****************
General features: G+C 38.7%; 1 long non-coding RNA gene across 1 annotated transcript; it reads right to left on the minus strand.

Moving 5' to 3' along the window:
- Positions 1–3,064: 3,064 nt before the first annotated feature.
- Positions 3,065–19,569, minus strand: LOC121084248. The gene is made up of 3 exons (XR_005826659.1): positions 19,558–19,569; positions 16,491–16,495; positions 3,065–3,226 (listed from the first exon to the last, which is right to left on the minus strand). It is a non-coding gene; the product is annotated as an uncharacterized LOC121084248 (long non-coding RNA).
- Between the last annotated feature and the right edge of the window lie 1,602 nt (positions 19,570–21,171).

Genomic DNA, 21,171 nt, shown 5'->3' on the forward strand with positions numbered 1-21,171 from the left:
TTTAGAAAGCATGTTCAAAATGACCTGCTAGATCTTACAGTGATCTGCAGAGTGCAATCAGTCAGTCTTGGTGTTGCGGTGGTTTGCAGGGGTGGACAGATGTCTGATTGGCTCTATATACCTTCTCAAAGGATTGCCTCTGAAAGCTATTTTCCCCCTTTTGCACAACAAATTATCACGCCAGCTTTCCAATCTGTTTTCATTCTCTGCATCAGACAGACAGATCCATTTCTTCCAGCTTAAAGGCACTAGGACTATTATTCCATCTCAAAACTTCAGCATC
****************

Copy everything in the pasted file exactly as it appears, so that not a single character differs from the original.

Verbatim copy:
General features: G+C 38.7%; 1 long non-coding RNA gene across 1 annotated transcript; it reads right to left on the minus strand.

Moving 5' to 3' along the window:
- Positions 1–3,064: 3,064 nt before the first annotated feature.
- Positions 3,065–19,569, minus strand: LOC121084248. The gene is made up of 3 exons (XR_005826659.1): positions 19,558–19,569; positions 16,491–16,495; positions 3,065–3,226 (listed from the first exon to the last, which is right to left on the minus strand). It is a non-coding gene; the product is annotated as an uncharacterized LOC121084248 (long non-coding RNA).
- Between the last annotated feature and the right edge of the window lie 1,602 nt (positions 19,570–21,171).

Genomic DNA, 21,171 nt, shown 5'->3' on the forward strand with positions numbered 1-21,171 from the left:
TTTAGAAAGCATGTTCAAAATGACCTGCTAGATCTTACAGTGATCTGCAGAGTGCAATCAGTCAGTCTTGGTGTTGCGGTGGTTTGCAGGGGTGGACAGATGTCTGATTGGCTCTATATACCTTCTCAAAGGATTGCCTCTGAAAGCTATTTTCCCCCTTTTGCACAACAAATTATCACGCCAGCTTTCCAATCTGTTTTCATTCTCTGCATCAGACAGACAGATCCATTTCTTCCAGCTTAAAGGCACTAGGACTATTATTCCATCTCAAAACTTCAGCATC